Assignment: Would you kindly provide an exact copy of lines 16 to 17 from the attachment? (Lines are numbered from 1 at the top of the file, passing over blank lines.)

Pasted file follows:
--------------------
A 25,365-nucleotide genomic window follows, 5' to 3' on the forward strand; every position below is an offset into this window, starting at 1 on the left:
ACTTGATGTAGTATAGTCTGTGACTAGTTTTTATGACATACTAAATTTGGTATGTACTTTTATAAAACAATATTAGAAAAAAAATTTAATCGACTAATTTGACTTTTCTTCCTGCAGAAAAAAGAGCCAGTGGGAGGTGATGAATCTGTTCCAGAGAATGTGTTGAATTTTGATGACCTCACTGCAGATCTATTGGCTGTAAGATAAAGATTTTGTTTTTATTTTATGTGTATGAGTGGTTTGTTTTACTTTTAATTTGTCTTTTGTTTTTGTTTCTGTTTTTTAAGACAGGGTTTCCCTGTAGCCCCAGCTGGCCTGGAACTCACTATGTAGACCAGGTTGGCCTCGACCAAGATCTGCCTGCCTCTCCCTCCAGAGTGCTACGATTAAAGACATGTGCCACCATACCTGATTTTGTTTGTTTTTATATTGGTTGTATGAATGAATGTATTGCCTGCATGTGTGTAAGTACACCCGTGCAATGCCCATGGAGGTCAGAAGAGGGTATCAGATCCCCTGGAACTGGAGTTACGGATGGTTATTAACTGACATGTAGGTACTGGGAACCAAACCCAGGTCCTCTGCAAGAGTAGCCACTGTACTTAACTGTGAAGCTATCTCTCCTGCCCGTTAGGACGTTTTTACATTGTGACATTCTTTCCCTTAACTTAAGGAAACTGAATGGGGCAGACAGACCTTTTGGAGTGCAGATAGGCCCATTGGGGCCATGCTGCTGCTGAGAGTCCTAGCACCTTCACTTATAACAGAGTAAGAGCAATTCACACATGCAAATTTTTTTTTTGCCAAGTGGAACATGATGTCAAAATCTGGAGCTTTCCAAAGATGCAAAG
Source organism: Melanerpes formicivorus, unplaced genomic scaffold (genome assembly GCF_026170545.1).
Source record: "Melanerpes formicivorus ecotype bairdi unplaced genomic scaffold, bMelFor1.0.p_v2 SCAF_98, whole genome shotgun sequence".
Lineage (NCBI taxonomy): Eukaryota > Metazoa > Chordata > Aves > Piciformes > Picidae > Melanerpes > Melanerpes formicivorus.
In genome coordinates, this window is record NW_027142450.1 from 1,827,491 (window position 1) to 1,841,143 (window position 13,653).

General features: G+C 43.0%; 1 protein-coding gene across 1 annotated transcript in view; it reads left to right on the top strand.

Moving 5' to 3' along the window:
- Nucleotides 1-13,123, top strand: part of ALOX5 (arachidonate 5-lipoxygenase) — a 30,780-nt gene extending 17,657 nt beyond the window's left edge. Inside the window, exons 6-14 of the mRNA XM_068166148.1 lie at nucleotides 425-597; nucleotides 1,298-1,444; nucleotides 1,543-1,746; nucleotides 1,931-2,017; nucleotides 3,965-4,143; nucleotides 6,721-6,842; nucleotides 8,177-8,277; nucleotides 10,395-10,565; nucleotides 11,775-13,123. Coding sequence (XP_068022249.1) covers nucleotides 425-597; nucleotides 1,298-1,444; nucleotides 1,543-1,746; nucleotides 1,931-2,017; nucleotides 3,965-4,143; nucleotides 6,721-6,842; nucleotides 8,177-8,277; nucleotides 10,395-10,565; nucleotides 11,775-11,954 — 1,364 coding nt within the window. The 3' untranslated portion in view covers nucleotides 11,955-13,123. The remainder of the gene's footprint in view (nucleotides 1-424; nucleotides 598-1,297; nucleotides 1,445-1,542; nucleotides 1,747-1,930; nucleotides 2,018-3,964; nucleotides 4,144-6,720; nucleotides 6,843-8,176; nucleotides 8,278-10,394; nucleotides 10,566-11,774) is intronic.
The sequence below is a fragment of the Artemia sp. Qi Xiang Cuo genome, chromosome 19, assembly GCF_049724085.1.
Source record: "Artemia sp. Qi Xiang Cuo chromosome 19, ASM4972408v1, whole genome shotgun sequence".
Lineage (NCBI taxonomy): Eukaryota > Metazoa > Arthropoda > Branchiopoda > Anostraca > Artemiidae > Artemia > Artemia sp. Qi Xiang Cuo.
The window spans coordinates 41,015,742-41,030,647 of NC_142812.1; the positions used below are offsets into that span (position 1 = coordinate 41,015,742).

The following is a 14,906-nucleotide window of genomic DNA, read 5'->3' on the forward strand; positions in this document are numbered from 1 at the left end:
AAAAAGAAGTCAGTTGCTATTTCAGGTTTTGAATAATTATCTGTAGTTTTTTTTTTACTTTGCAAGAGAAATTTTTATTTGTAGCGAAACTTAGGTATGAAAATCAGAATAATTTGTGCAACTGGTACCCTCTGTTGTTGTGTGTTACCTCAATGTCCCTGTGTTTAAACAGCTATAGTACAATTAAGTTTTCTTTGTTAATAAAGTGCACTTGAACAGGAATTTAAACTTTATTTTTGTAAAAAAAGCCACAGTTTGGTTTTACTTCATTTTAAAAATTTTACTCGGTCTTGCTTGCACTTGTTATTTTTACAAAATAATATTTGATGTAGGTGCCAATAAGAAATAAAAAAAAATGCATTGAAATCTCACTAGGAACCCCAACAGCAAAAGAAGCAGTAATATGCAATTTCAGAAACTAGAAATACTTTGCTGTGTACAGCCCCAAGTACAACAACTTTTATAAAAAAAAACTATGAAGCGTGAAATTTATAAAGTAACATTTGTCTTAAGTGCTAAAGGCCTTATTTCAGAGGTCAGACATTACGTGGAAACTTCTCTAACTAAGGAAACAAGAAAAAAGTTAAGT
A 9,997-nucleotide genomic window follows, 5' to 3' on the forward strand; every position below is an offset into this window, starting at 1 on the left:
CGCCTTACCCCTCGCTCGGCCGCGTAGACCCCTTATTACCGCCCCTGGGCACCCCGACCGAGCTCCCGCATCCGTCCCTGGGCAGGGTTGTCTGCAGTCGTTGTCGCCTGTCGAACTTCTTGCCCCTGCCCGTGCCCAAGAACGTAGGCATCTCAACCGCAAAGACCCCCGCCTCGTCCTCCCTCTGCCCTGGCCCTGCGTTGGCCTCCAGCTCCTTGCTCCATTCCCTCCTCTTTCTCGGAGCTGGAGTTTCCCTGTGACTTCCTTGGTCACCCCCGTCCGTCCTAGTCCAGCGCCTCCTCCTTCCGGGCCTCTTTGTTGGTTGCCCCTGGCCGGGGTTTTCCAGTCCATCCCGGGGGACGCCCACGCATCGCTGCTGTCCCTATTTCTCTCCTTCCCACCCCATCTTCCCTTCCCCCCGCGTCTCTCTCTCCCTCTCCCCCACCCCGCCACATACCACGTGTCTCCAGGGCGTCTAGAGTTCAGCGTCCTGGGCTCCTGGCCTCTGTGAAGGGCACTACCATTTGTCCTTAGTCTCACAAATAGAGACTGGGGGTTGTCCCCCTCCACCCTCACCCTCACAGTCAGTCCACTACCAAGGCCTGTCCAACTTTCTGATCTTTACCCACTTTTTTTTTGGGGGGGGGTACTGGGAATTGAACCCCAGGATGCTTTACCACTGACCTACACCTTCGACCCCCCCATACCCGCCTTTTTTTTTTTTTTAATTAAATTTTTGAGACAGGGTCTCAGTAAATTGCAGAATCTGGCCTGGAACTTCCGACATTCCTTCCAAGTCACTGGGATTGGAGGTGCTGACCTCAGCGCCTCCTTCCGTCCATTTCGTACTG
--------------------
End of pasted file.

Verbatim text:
A 9,997-nucleotide genomic window follows, 5' to 3' on the forward strand; every position below is an offset into this window, starting at 1 on the left:
CGCCTTACCCCTCGCTCGGCCGCGTAGACCCCTTATTACCGCCCCTGGGCACCCCGACCGAGCTCCCGCATCCGTCCCTGGGCAGGGTTGTCTGCAGTCGTTGTCGCCTGTCGAACTTCTTGCCCCTGCCCGTGCCCAAGAACGTAGGCATCTCAACCGCAAAGACCCCCGCCTCGTCCTCCCTCTGCCCTGGCCCTGCGTTGGCCTCCAGCTCCTTGCTCCATTCCCTCCTCTTTCTCGGAGCTGGAGTTTCCCTGTGACTTCCTTGGTCACCCCCGTCCGTCCTAGTCCAGCGCCTCCTCCTTCCGGGCCTCTTTGTTGGTTGCCCCTGGCCGGGGTTTTCCAGTCCATCCCGGGGGACGCCCACGCATCGCTGCTGTCCCTATTTCTCTCCTTCCCACCCCATCTTCCCTTCCCCCCGCGTCTCTCTCTCCCTCTCCCCCACCCCGCCACATACCACGTGTCTCCAGGGCGTCTAGAGTTCAGCGTCCTGGGCTCCTGGCCTCTGTGAAGGGCACTACCATTTGTCCTTAGTCTCACAAATAGAGACTGGGGGTTGTCCCCCTCCACCCTCACCCTCACAGTCAGTCCACTACCAAGGCCTGTCCAACTTTCTGATCTTTACCCACTTTTTTTTTGGGGGGGGGTACTGGGAATTGAACCCCAGGATGCTTTACCACTGACCTACACCTTCGACCCCCCCATACCCGCCTTTTTTTTTTTTTTAATTAAATTTTTGAGACAGGGTCTCAGTAAATTGCAGAATCTGGCCTGGAACTTCCGACATTCCTTCCAAGTCACTGGGATTGGAGGTGCTGACCTCAGCGCCTCCTTCCGTCCATTTCGTACTG